Sunday, June 15, 2008

God is God!

God was never obligated, and never obligated Himself, to punish sinners or treat them unlovingly. Yes, I know it sounds that way in some parts of the Old Testament. But much of the Old Testament was written the way it was in gracious condescension to human weakness; or as Jesus put it, “because of the hardness of your hearts.” The Law came by Moses, but truth and grace, by Jesus Christ.

The truth is, a person who rejects God - and every sin is a way of rejecting Him - inflicts upon himself the worst punishment of all, namely, godlessness! I mean, not being within loving union, indeed, communion, with Him Who is love, with Him in whom alone is life. Yes, that is the worst punishment there is, though the fact has yet to be made universally manifest. And yes, the sinner inflicts it (and much more) upon himself, unilaterally, without any help from God. God in no way approves, assists, condones or connives in this. He has no interest in the destruction of His own handiwork (for to reject Life Himself is to die); that is the devil’s agenda.

But even if we were to take certain passages of the Old Testament in an unspiritual way, literally, as they were written for Israel’s hard heart, we Christians could, should, never say the Old Covenant is still in effect, so as to suppose God obligated by it.

What? Didn’t Christ Himself, echoing the Old Testament, say the Old, law-based Covenant would never pass away, not even an iota or an accent mark of it, till all was fulfilled? Yes, He did. (Matthew 5:18) And then He perfectly fulfilled it.

Did not St. Paul protest that we are not doing away with the Law, but in fact establishing it? Yes. He also wrote, “He who loves another has fulfilled the Law.” (Romans 13:8) We establish the Law by fulfilling its intention, by doing what it could only point to, by loving God with all our heart, mind, soul, and strength, and loving one another as ourselves.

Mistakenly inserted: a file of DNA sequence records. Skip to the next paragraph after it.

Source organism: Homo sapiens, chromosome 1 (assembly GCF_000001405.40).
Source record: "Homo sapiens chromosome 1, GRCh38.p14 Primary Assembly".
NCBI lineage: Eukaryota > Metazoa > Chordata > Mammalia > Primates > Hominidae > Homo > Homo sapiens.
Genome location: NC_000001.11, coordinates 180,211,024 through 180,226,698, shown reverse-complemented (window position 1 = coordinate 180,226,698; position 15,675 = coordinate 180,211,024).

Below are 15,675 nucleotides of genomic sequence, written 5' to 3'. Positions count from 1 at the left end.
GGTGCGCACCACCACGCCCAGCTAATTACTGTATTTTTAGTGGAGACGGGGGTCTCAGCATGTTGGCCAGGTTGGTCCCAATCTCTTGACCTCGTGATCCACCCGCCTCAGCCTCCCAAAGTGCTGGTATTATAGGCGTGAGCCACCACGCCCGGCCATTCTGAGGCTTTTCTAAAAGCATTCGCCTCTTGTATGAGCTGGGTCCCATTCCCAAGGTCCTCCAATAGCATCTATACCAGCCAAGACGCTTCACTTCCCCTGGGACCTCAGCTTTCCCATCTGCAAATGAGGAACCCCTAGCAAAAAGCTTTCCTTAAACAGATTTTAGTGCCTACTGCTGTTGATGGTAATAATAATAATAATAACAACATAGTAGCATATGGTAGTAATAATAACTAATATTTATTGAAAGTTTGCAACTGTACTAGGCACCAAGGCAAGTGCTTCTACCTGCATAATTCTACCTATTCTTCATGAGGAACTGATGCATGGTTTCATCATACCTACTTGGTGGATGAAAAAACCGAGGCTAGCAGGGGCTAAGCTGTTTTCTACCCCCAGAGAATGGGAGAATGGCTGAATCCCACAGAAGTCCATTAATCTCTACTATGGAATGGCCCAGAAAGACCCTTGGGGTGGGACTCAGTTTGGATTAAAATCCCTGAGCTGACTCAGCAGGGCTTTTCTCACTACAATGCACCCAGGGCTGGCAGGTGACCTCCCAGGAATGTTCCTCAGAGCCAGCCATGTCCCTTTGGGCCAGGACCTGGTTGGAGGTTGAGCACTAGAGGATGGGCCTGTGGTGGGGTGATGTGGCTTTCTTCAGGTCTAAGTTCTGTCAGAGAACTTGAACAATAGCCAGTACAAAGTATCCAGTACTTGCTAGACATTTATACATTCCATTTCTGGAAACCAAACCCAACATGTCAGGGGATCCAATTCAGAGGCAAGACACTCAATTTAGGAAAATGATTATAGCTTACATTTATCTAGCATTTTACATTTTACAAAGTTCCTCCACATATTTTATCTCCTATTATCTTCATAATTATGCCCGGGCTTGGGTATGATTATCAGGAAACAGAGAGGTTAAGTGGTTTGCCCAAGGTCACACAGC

We establish the Law for what it is, for what it was always intended to be: a temporary substitute for Love, Love which cannot be brought about by any legislation. It’s where our love fails that laws become necessary. But the most they can accomplish is to teach us what love would look like, get us to mimic love, to approximate it externally. Only the Holy Spirit can bring true love to us, as He did on Pentecost, and that initiates us into the New Covenant foretold by the Prophet Jeremiah:

Behold, the days are coming, says the Lord, when I will make a new covenant with the house of Israel and with the house of Judah-- not according to the covenant that I made with their fathers in the day that I took them by the hand to lead them out of the land of Egypt, My covenant which they broke, though I was a husband to them, says the Lord. But this is the covenant that I will make with the house of Israel after those days, says the Lord: I will put My law in their minds, and write it on their hearts; and I will be their God, and they shall be My people. No more shall every man teach his neighbor, and every man his brother, saying, 'Know the Lord,' for they all shall know Me, from the least of them to the greatest of them, says the Lord. For I will forgive their iniquity, and their sin I will remember no more.’ (Jeremiah 31:34)